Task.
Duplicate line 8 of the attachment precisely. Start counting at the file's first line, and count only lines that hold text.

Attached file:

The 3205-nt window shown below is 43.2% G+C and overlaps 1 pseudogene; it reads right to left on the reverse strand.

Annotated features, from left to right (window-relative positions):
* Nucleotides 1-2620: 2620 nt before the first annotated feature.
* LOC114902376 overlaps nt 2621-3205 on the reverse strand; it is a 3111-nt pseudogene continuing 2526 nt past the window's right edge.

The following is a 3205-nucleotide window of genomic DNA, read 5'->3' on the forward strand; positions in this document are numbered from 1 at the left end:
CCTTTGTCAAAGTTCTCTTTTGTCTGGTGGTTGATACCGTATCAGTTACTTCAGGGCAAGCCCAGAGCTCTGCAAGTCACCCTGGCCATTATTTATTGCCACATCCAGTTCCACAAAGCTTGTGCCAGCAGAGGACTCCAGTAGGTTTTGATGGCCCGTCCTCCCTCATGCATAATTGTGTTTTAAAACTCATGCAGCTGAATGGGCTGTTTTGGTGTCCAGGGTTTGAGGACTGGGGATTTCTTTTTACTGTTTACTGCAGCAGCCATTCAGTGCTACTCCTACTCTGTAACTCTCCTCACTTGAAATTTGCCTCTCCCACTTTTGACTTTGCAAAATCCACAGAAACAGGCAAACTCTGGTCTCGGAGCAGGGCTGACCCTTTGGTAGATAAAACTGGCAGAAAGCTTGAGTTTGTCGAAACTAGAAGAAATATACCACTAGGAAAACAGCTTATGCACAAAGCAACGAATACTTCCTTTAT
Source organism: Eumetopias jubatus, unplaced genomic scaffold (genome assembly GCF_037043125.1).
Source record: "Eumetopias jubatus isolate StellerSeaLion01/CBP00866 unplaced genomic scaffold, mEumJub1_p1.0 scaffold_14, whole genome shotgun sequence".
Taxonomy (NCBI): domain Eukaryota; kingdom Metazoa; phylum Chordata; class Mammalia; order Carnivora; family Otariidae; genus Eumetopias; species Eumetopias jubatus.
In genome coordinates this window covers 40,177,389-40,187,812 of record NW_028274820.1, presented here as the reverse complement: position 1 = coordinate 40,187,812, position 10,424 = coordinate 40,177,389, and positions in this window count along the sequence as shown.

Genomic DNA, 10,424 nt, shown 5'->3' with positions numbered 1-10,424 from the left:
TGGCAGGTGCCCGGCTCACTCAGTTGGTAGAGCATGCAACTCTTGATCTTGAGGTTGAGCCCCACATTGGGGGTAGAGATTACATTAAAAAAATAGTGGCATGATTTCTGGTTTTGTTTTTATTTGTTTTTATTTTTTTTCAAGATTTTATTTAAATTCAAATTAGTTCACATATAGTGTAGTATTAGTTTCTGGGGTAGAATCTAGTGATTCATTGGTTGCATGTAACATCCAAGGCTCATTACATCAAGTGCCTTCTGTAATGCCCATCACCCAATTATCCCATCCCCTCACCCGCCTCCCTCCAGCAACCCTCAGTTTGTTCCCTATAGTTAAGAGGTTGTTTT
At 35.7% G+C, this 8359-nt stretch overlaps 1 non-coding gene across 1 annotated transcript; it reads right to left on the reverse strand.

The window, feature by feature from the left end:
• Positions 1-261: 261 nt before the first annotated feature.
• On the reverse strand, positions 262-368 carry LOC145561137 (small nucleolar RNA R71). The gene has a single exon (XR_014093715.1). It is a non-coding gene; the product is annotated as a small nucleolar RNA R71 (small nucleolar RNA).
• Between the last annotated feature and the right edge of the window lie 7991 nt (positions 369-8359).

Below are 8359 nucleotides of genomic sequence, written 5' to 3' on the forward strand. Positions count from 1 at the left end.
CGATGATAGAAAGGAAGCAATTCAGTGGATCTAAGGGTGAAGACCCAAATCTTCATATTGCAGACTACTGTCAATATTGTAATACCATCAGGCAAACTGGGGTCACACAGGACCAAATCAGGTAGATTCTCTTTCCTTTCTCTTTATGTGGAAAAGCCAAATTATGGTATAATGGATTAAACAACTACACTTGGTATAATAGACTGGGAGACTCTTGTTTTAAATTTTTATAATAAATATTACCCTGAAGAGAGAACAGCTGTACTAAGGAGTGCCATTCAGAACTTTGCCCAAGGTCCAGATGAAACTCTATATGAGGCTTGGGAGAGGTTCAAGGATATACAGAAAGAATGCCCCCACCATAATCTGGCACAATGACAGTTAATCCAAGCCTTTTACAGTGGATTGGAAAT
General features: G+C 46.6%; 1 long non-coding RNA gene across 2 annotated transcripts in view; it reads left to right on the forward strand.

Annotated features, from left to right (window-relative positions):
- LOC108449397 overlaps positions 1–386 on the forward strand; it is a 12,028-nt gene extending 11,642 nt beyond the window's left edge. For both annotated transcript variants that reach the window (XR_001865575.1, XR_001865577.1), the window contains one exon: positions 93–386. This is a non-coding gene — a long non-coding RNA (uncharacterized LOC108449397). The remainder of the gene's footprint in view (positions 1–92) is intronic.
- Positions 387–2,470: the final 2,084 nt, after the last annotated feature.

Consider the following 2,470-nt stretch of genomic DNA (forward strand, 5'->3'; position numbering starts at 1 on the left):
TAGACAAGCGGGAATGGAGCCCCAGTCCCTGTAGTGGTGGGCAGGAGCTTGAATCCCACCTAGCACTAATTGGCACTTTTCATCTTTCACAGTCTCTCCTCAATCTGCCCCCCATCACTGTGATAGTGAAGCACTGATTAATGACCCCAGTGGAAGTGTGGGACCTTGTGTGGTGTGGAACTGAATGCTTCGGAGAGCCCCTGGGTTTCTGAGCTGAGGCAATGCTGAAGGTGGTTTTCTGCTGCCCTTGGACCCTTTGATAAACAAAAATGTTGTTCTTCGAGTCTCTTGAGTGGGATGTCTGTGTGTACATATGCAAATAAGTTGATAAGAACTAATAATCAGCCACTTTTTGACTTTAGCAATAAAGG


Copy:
Source record: "Eumetopias jubatus isolate StellerSeaLion01/CBP00866 unplaced genomic scaffold, mEumJub1_p1.0 scaffold_14, whole genome shotgun sequence".